Grab a GRAT While You Still Can

Definition of trustA few months ago, the Treasury Department announced its proposed regulations that will, if finalized as currently written, substantially limit the applicability of current valuation discounts for transfers of interests in family-owned businesses.
As Think Advisor says in its article “GRAT Valuation Discounts Disappearing Soon,” since the regulations probably won’t become effective until the middle of next year, you still have some time to capitalize on the valuation discounts still available.
For many small businesses, a grantor retained annuity trust or “GRAT” can form part of an effective planning strategy. This would allow you to use both the value of the GRAT strategy and today’s family-business valuation discounts.
The proposed changes to Section 2704 are aimed at cutting out the valuation discounts for interests in family-owned businesses when transferred and the family controls the entity both before and after the transfer (most likely it’s a transfer within the family). The current rules allow certain restrictions on liquidation rights in the family-owned business situation that mean big valuation discounts—but these restrictions are ignored if they’re more restrictive than the default state law that would apply to the entity.
The proposed regulations would all but eliminate the reference to state laws and state laws will only be considered when determining whether a discount is appropriate if an applicable state law provision is mandatory. Also, restrictions that limit a transferor’s ability to require liquidation or redemption of his or her own business interests will be disregarded in valuing the interests. Instead, it’ll be assumed the transferor has a six-month “put” option to liquidate or redeem the business interests.
In summary, the new proposed regulations would substantially limit the ability of family-owned businesses to take advantage of discounts for lack of control over the business or lack of marketability.
To use the valuation discounts that currently apply for small business interests, a GRAT strategy can be implemented to “freeze” the current value of these interests and transfer the appreciation to the beneficiaries. A GRAT combines a trust that’s established for a certain predetermined period of time with an annuity that pays the trust creator a set value each year of the trust's existence. At the end of the GRAT term, the remaining value passes to the beneficiaries, so it’s out of his or her estate.
A qualified estate planning attorney can help you navigate these complexities.
Reference: Think Advisor (Sept. 14, 2016) “GRAT Valuation Discounts Disappearing Soon”


Estate Planning Options for High-Wealth Individuals

AdvancedEP1346While the federal estate tax exclusion is currently larger than it has ever been at $5.43 million for individuals and $10.86 million for couples because of the portability of unused exclusion amounts, some families still face the challenge of reducing their estate to minimize or eliminate estate taxes. Because the top estate tax rate on amounts above the exemption is 40 percent, you can see why those with large estates are concerned.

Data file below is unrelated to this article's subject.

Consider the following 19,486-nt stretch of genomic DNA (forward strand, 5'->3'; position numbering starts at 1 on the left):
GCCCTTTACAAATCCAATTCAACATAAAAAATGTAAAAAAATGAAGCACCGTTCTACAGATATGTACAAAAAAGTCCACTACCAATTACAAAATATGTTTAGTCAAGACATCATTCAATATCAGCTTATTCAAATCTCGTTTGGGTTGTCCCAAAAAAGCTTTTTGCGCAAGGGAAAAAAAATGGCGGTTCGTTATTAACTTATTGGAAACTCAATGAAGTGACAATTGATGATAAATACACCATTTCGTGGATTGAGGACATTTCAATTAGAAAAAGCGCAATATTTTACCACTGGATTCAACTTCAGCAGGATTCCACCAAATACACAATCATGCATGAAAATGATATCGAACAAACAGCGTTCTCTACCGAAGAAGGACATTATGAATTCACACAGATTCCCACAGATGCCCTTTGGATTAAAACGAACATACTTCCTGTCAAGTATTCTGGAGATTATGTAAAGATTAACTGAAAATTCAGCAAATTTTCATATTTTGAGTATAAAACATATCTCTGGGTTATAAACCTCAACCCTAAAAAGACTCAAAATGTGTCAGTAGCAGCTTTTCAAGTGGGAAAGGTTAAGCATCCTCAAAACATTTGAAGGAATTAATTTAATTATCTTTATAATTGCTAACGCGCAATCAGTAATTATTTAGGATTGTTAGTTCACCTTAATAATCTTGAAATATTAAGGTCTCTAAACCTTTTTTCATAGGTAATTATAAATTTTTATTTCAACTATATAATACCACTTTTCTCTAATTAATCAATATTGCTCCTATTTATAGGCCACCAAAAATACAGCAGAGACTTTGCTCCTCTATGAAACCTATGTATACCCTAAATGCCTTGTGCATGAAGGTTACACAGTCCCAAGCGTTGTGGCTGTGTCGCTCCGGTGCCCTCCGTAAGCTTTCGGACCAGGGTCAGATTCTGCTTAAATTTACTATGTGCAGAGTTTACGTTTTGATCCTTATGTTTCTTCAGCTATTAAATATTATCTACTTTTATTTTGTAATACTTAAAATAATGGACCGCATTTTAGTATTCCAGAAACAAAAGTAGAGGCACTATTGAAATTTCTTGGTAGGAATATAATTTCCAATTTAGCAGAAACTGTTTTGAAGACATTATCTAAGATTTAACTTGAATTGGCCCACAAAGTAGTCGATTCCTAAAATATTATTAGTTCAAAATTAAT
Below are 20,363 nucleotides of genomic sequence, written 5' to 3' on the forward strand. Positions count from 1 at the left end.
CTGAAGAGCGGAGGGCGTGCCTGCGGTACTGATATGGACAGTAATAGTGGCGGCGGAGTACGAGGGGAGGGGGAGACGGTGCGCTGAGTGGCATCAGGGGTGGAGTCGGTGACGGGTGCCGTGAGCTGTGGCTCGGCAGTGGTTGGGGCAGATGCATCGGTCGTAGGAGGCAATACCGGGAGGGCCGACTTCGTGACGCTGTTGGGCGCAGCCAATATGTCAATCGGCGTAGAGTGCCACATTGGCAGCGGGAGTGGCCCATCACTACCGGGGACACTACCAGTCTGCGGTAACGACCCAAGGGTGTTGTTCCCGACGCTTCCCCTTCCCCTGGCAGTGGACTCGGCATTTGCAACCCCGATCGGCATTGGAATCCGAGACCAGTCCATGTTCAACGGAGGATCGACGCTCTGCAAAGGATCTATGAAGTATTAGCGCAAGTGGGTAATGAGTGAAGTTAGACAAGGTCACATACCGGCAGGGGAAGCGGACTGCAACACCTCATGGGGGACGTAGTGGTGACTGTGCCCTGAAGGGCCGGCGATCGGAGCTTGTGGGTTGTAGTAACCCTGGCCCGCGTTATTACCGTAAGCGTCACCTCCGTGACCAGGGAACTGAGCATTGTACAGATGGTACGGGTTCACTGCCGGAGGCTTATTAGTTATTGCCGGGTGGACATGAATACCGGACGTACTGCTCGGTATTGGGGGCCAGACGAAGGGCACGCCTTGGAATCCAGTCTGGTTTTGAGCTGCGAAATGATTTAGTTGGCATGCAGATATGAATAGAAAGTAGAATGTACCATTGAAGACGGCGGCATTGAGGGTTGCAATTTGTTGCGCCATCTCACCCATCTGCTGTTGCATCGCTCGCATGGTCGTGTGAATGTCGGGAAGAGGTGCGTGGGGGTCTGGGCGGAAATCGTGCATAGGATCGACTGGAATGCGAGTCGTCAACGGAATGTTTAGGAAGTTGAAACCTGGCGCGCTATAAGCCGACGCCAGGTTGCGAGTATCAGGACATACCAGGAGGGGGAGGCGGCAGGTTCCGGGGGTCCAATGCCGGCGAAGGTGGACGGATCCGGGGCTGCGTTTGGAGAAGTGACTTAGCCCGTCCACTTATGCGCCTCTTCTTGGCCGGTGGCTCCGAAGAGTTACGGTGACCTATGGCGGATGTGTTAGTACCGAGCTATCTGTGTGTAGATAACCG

The Marietta Daily Journal’s recent article, titled“Estate reduction ensuring wealth transfer to heirs,”says first and foremost, families in this situation should work closely with an experienced estate planning attorney for high-net worth individuals. “While a financial adviser is helpful in planning asset transfers to heirs, an expert in estate tax law is key for ensuring documents are structured properly.” Estate and gift tax laws are subject to change.

An easy move for wealthy families is gifting. Individuals can gift up to $14,000 per year, per individual without incurring a gift tax. The amount doubles for spouses. There’s an informational gift tax return to be filed, but there’s no tax due if the gift is under the annual exclusion limit.

Another option is paying for medical care, insurance premiums, and education costs. These do not count against the $14,000 limit, but must be paid directly to the institution or service provider.

You can also “power-fund” a 529 College Savings Plan. The Plans allow you to contribute a lump sum (up to $70,000 per beneficiary) and then elect to treat the contribution as if it were made over five years for gift tax purposes. Those assets immediately leave your estate.

Older heirs might do well with a Grantor Retained Annuity Trust. You’ll need to work with an estate planning attorney to set this up.  

A GRAT allows you to transfer rapidly appreciating or income-producing property to heirs while retaining an interest in the property over a set term, from two to 20 years. As the grantor, you are making an irrevocable, taxable gift to the beneficiaries, and the gift’s value is discounted by your retained interest.

Taxes owed on the gift to a GRAT can be partially or fully offset by the grantor’s applicable lifetime gift tax exclusion amount.

The trust pays the grantor a taxable income from the assets, based on an interest rate set by the IRS. The assets in the trust hopefully will grow at a higher rate than the annuity stream, and the excess growth will pass to the remainder beneficiaries without any gift taxes.

An estate planning attorney can create strategies that will work best for your circumstances and should be able to accommodate any changes in law.

For more information about estate planning, please visit my estate planning website.

Reference: The Marietta Daily Journal (June 5, 2015) “Estate reduction ensuring wealth transfer to heirs”

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